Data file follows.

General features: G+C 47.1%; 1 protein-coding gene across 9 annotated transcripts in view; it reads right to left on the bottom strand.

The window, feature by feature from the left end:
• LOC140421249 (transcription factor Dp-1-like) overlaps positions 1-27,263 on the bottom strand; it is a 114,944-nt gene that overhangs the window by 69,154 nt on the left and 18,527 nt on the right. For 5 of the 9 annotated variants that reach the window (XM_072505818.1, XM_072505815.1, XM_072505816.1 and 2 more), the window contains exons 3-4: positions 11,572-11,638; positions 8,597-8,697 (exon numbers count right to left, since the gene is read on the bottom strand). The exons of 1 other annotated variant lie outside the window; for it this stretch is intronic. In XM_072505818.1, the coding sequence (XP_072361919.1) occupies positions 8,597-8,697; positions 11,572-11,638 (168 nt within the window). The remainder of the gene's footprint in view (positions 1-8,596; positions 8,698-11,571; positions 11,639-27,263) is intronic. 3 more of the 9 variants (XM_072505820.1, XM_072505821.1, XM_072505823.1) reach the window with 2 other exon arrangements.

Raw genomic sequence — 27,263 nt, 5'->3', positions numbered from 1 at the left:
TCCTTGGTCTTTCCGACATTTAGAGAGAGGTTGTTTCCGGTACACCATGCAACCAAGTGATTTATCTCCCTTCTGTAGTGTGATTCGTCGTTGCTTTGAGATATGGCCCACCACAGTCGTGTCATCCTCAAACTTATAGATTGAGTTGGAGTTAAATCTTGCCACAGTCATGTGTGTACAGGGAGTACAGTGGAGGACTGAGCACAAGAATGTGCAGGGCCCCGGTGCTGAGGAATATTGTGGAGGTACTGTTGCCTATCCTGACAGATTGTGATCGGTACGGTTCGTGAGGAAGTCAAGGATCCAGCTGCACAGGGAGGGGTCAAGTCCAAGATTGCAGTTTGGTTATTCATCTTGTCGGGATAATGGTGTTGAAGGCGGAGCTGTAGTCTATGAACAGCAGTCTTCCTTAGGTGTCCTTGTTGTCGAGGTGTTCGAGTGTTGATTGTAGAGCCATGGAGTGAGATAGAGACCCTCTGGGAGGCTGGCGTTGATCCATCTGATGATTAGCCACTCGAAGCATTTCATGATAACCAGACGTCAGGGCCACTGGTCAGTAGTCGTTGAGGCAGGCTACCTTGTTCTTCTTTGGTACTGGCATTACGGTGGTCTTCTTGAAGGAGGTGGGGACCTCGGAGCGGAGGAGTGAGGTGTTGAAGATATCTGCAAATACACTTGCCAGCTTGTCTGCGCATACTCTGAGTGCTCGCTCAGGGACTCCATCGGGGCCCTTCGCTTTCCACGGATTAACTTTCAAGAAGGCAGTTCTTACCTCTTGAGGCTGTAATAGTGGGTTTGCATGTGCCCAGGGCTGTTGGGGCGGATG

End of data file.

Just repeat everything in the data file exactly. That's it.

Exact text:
General features: G+C 47.1%; 1 protein-coding gene across 9 annotated transcripts in view; it reads right to left on the bottom strand.

The window, feature by feature from the left end:
• LOC140421249 (transcription factor Dp-1-like) overlaps positions 1-27,263 on the bottom strand; it is a 114,944-nt gene that overhangs the window by 69,154 nt on the left and 18,527 nt on the right. For 5 of the 9 annotated variants that reach the window (XM_072505818.1, XM_072505815.1, XM_072505816.1 and 2 more), the window contains exons 3-4: positions 11,572-11,638; positions 8,597-8,697 (exon numbers count right to left, since the gene is read on the bottom strand). The exons of 1 other annotated variant lie outside the window; for it this stretch is intronic. In XM_072505818.1, the coding sequence (XP_072361919.1) occupies positions 8,597-8,697; positions 11,572-11,638 (168 nt within the window). The remainder of the gene's footprint in view (positions 1-8,596; positions 8,698-11,571; positions 11,639-27,263) is intronic. 3 more of the 9 variants (XM_072505820.1, XM_072505821.1, XM_072505823.1) reach the window with 2 other exon arrangements.

Raw genomic sequence — 27,263 nt, 5'->3', positions numbered from 1 at the left:
TCCTTGGTCTTTCCGACATTTAGAGAGAGGTTGTTTCCGGTACACCATGCAACCAAGTGATTTATCTCCCTTCTGTAGTGTGATTCGTCGTTGCTTTGAGATATGGCCCACCACAGTCGTGTCATCCTCAAACTTATAGATTGAGTTGGAGTTAAATCTTGCCACAGTCATGTGTGTACAGGGAGTACAGTGGAGGACTGAGCACAAGAATGTGCAGGGCCCCGGTGCTGAGGAATATTGTGGAGGTACTGTTGCCTATCCTGACAGATTGTGATCGGTACGGTTCGTGAGGAAGTCAAGGATCCAGCTGCACAGGGAGGGGTCAAGTCCAAGATTGCAGTTTGGTTATTCATCTTGTCGGGATAATGGTGTTGAAGGCGGAGCTGTAGTCTATGAACAGCAGTCTTCCTTAGGTGTCCTTGTTGTCGAGGTGTTCGAGTGTTGATTGTAGAGCCATGGAGTGAGATAGAGACCCTCTGGGAGGCTGGCGTTGATCCATCTGATGATTAGCCACTCGAAGCATTTCATGATAACCAGACGTCAGGGCCACTGGTCAGTAGTCGTTGAGGCAGGCTACCTTGTTCTTCTTTGGTACTGGCATTACGGTGGTCTTCTTGAAGGAGGTGGGGACCTCGGAGCGGAGGAGTGAGGTGTTGAAGATATCTGCAAATACACTTGCCAGCTTGTCTGCGCATACTCTGAGTGCTCGCTCAGGGACTCCATCGGGGCCCTTCGCTTTCCACGGATTAACTTTCAAGAAGGCAGTTCTTACCTCTTGAGGCTGTAATAGTGGGTTTGCATGTGCCCAGGGCTGTTGGGGCGGATG